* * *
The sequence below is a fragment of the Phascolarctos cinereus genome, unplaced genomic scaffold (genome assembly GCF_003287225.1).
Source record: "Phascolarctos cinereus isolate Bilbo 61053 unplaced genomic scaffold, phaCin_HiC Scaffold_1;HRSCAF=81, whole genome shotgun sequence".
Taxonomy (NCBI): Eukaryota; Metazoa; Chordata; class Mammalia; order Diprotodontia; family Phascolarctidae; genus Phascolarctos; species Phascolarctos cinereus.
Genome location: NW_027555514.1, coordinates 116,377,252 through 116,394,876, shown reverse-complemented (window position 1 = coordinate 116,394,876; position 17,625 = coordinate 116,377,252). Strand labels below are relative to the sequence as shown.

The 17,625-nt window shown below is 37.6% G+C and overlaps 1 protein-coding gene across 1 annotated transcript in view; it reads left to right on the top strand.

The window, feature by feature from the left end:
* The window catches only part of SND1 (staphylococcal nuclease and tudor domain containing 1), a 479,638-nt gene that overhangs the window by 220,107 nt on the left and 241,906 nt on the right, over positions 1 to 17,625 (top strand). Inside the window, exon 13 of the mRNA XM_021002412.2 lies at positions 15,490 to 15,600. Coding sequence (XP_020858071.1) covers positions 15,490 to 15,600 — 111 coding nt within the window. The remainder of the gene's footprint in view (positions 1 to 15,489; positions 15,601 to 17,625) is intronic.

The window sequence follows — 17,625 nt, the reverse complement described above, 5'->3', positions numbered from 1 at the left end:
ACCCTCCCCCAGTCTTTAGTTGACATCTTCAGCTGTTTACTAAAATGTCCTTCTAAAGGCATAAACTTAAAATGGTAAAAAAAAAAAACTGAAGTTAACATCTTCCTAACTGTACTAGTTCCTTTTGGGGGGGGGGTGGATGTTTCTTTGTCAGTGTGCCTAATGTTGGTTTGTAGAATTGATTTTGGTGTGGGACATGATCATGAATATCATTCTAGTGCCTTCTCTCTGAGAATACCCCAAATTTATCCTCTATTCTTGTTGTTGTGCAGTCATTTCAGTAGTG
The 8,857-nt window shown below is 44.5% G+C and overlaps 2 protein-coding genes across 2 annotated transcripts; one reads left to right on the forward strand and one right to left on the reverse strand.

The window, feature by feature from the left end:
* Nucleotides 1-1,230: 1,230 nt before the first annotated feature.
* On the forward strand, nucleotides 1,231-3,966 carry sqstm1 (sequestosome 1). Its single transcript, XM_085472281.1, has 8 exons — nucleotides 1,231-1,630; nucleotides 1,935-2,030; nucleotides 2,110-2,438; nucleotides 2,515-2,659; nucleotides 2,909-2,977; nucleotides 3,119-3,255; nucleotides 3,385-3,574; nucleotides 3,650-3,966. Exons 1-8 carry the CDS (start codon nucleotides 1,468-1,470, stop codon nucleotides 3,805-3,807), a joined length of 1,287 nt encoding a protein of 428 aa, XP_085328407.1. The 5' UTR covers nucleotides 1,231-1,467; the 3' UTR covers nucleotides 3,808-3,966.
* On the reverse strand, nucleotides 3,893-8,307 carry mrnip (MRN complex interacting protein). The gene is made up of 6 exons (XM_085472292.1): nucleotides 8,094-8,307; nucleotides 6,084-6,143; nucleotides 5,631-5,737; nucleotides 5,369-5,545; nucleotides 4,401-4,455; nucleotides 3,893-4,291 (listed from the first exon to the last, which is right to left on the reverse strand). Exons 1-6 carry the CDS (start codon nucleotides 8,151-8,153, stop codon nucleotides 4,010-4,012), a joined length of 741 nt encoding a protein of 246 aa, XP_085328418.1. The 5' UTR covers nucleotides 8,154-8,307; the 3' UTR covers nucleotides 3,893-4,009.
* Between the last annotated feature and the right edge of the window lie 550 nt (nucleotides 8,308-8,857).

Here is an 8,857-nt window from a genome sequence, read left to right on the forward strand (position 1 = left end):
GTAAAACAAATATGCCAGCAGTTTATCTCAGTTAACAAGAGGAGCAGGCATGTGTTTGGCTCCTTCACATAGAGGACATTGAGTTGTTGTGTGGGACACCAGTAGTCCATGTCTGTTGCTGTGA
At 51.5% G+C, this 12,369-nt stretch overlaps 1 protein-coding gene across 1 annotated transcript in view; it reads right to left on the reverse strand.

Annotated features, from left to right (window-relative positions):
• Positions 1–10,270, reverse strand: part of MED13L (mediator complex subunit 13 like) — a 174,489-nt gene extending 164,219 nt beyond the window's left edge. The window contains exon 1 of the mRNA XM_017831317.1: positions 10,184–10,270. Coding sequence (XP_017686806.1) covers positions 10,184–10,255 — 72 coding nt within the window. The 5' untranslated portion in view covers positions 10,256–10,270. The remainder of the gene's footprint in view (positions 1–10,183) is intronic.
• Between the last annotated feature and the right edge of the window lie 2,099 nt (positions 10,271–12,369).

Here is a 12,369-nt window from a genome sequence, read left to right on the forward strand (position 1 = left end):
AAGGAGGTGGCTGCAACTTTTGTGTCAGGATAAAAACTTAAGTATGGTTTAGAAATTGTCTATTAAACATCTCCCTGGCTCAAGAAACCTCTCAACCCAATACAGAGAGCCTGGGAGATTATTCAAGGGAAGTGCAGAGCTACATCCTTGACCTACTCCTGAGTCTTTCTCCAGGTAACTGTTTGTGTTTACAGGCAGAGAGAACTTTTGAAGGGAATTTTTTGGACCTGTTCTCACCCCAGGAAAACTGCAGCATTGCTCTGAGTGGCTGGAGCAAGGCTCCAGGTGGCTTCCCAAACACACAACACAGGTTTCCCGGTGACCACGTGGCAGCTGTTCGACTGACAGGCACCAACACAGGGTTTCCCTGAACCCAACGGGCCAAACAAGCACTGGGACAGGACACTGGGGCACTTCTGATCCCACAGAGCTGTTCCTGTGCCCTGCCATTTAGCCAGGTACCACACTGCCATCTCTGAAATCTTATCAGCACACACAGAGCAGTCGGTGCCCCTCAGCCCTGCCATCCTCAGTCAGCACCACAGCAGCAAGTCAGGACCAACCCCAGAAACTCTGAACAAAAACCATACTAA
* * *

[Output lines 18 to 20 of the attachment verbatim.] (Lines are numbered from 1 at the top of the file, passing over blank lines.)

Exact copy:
At 51.5% G+C, this 12,369-nt stretch overlaps 1 protein-coding gene across 1 annotated transcript in view; it reads right to left on the reverse strand.

Annotated features, from left to right (window-relative positions):
• Positions 1–10,270, reverse strand: part of MED13L (mediator complex subunit 13 like) — a 174,489-nt gene extending 164,219 nt beyond the window's left edge. The window contains exon 1 of the mRNA XM_017831317.1: positions 10,184–10,270. Coding sequence (XP_017686806.1) covers positions 10,184–10,255 — 72 coding nt within the window. The 5' untranslated portion in view covers positions 10,256–10,270. The remainder of the gene's footprint in view (positions 1–10,183) is intronic.